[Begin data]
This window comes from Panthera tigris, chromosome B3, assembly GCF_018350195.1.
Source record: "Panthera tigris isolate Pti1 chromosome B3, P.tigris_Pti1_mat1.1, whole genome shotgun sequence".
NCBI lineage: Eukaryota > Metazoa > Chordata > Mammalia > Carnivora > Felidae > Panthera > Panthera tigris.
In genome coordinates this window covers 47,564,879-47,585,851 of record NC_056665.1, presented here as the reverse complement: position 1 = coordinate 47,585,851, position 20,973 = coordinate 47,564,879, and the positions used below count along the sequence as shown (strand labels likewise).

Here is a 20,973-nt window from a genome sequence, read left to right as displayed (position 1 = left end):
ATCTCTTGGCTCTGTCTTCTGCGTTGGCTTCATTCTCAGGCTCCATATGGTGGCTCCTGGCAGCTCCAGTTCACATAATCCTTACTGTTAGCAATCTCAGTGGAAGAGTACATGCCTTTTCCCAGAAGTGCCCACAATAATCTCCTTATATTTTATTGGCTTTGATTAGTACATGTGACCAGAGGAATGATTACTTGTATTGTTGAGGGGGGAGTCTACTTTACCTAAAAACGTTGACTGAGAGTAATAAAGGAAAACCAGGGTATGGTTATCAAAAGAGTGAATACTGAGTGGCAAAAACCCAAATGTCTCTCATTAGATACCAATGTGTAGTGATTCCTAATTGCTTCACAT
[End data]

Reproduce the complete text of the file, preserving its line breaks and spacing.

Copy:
This window comes from Panthera tigris, chromosome B3, assembly GCF_018350195.1.
Source record: "Panthera tigris isolate Pti1 chromosome B3, P.tigris_Pti1_mat1.1, whole genome shotgun sequence".
NCBI lineage: Eukaryota > Metazoa > Chordata > Mammalia > Carnivora > Felidae > Panthera > Panthera tigris.
In genome coordinates this window covers 47,564,879-47,585,851 of record NC_056665.1, presented here as the reverse complement: position 1 = coordinate 47,585,851, position 20,973 = coordinate 47,564,879, and the positions used below count along the sequence as shown (strand labels likewise).

Here is a 20,973-nt window from a genome sequence, read left to right as displayed (position 1 = left end):
ATCTCTTGGCTCTGTCTTCTGCGTTGGCTTCATTCTCAGGCTCCATATGGTGGCTCCTGGCAGCTCCAGTTCACATAATCCTTACTGTTAGCAATCTCAGTGGAAGAGTACATGCCTTTTCCCAGAAGTGCCCACAATAATCTCCTTATATTTTATTGGCTTTGATTAGTACATGTGACCAGAGGAATGATTACTTGTATTGTTGAGGGGGGAGTCTACTTTACCTAAAAACGTTGACTGAGAGTAATAAAGGAAAACCAGGGTATGGTTATCAAAAGAGTGAATACTGAGTGGCAAAAACCCAAATGTCTCTCATTAGATACCAATGTGTAGTGATTCCTAATTGCTTCACAT